New Cumbria coalmine ‘like opening a Betamax factory’, says Tim Farron

<span>Photograph: Christopher Furlong/Getty Images</span>
Photograph: Christopher Furlong/Getty Images

Ministers giving the green light to Britain’s first coalmine in 30 years is “like celebrating the opening of a Betamax factory”, Cumbrian MP Tim Farron has said.

Farron, whose constituency borders the one where the new project will be built in Copeland, called the decision “daft” because there was “an evaporation of demand” for the coking coal the new mine will produce.

The Westmorland and Lonsdale MP said the business case was “ridiculous” because the only two potential customers in Britain – British Steel and Tata – “have no plans whatsoever to buy a single piece”.

Describing the decision as a regressive step, Farron likened the mine’s opening to the return of video cassette tapes that began entering circulation in the 1970s.

“We’re opening a product, if you like, for which there is reducing demand. And I don’t want to be flippant, but it’s a bit like celebrating the opening of a Betamax factory,” Farron told BBC Radio 4’s Today programme.

“The only argument at all for this mine that I think has any merit is it will create jobs. The jobs will be created for a very short period of time and they will go if the business case for the mine is as weak as it obviously is.”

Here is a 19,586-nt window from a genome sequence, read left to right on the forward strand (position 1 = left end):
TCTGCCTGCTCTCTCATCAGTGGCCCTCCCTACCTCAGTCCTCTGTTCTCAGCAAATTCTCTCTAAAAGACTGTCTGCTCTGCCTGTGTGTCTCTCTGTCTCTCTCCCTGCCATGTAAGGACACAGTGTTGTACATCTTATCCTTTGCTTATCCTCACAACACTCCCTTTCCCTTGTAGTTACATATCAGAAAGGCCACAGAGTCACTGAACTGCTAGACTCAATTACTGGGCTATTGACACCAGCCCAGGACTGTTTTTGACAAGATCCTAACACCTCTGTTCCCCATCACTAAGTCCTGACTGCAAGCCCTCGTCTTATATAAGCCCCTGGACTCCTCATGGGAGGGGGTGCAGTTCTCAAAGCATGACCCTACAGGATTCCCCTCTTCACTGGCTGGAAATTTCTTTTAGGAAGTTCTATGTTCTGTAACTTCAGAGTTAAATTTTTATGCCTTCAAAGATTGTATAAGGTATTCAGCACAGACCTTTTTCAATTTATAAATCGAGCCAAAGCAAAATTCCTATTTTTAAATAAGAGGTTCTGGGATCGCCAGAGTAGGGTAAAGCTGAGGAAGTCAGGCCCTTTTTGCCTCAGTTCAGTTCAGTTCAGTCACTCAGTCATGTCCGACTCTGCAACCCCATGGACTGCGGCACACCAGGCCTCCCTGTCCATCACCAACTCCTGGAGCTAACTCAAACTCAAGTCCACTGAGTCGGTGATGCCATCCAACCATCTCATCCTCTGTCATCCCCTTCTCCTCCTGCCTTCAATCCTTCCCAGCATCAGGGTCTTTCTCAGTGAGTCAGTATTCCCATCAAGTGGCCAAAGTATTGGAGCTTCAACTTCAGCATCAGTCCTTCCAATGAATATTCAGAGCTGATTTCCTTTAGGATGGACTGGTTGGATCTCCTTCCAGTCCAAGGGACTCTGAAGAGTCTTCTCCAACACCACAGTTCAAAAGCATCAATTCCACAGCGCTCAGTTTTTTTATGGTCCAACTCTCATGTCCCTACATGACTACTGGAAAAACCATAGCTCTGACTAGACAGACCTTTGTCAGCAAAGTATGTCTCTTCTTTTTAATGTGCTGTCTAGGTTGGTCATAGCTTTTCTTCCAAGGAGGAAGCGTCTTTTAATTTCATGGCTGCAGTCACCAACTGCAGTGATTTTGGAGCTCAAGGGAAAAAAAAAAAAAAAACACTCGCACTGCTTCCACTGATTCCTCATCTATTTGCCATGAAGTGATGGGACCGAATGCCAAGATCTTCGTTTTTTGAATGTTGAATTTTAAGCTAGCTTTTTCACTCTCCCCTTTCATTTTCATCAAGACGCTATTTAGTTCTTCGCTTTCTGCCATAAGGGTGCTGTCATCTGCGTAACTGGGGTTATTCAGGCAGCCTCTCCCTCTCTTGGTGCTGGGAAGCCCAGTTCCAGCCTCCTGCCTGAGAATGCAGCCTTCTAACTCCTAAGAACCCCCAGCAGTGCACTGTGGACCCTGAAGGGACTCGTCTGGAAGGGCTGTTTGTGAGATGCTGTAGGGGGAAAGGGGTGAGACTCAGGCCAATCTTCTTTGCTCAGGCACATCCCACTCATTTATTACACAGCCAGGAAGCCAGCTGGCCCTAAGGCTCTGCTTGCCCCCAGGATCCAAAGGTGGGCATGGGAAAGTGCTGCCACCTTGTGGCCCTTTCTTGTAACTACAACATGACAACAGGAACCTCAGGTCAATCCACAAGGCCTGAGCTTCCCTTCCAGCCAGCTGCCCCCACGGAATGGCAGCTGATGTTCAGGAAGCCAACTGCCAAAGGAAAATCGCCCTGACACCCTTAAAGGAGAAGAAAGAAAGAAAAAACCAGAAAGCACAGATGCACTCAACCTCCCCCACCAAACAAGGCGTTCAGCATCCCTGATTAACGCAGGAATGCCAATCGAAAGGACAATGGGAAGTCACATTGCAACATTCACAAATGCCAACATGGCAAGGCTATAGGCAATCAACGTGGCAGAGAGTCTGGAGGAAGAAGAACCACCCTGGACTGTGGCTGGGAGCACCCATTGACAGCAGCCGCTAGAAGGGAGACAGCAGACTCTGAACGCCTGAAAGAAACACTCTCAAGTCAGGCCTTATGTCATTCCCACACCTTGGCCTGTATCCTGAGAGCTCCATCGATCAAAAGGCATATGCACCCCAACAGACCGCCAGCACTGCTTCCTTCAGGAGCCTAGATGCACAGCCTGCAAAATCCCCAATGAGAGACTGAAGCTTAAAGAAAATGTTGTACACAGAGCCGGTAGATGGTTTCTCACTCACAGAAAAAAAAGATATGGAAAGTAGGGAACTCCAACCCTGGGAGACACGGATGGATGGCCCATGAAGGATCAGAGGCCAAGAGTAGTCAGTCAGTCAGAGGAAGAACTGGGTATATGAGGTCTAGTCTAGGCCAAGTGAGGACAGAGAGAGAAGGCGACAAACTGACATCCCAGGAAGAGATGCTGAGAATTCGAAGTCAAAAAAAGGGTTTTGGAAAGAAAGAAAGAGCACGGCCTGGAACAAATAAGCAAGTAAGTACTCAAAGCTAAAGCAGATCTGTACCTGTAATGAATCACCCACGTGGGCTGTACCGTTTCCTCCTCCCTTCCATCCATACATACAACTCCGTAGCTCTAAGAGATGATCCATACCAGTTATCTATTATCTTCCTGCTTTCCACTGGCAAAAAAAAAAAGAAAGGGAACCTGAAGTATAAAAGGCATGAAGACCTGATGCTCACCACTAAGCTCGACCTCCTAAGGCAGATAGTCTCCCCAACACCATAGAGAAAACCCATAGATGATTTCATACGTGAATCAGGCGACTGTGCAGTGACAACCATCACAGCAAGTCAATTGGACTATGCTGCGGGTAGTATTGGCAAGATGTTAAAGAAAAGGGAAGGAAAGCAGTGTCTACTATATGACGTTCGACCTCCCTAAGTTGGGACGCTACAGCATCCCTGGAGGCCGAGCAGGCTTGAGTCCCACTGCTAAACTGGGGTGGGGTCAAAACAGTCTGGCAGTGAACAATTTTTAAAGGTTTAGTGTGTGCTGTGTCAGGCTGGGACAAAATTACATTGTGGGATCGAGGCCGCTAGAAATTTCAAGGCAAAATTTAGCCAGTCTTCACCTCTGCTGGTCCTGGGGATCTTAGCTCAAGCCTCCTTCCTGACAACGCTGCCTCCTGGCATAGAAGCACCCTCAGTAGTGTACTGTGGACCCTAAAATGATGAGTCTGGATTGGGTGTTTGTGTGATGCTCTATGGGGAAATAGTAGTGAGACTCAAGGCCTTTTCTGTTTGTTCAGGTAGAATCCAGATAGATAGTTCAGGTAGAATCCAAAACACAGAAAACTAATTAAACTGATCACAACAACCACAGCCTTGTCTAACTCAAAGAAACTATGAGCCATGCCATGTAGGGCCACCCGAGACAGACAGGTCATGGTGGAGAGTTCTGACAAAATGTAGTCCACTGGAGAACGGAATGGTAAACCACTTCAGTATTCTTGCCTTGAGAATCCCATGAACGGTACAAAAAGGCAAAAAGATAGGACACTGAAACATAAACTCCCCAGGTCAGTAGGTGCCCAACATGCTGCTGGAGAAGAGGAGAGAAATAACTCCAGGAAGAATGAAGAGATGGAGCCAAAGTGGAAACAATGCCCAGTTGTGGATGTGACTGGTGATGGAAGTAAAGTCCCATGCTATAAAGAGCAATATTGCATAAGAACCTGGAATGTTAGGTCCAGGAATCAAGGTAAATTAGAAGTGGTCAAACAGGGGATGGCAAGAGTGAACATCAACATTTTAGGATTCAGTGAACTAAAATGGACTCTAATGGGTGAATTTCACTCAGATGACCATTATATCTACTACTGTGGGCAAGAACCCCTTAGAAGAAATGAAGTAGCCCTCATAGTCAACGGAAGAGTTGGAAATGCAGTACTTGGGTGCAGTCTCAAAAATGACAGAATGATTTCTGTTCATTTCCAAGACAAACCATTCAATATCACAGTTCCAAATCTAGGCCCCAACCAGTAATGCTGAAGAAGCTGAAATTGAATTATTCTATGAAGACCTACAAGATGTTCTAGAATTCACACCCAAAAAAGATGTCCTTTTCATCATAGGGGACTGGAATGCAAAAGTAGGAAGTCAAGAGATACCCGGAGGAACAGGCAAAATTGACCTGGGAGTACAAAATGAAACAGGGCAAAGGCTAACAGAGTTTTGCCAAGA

The Liberal Democrat MP said the Cumbrian coast was a far more sensible place to invest in “green, renewable energy”.

He added: “This is not only foolish in fact, it’s also foolish politically, as it makes us a laughing stock when it comes to us trying to talk to other countries like China about how they reduce their carbon emissions.”

The mayor of Copeland, however, welcomed the “huge economic investment” and said it would create 500 jobs directly, with another potential 1,500 ones in the supply chain.

He said: “The mine’s already been engaged with the local college in terms of training people up, and they’ve made a commitment to train and get to 80% local labour.”

The mine’s backers have been trying to get the project off the ground since 2014. It got local approval in 2020 and was greenlit by ministers in 2021.

However, for the past two years the project has been beset by planning delays as the government rescinded its approval as it prepared to take on the presidency of the Cop26 UN climate summit in Glasgow in November 2021.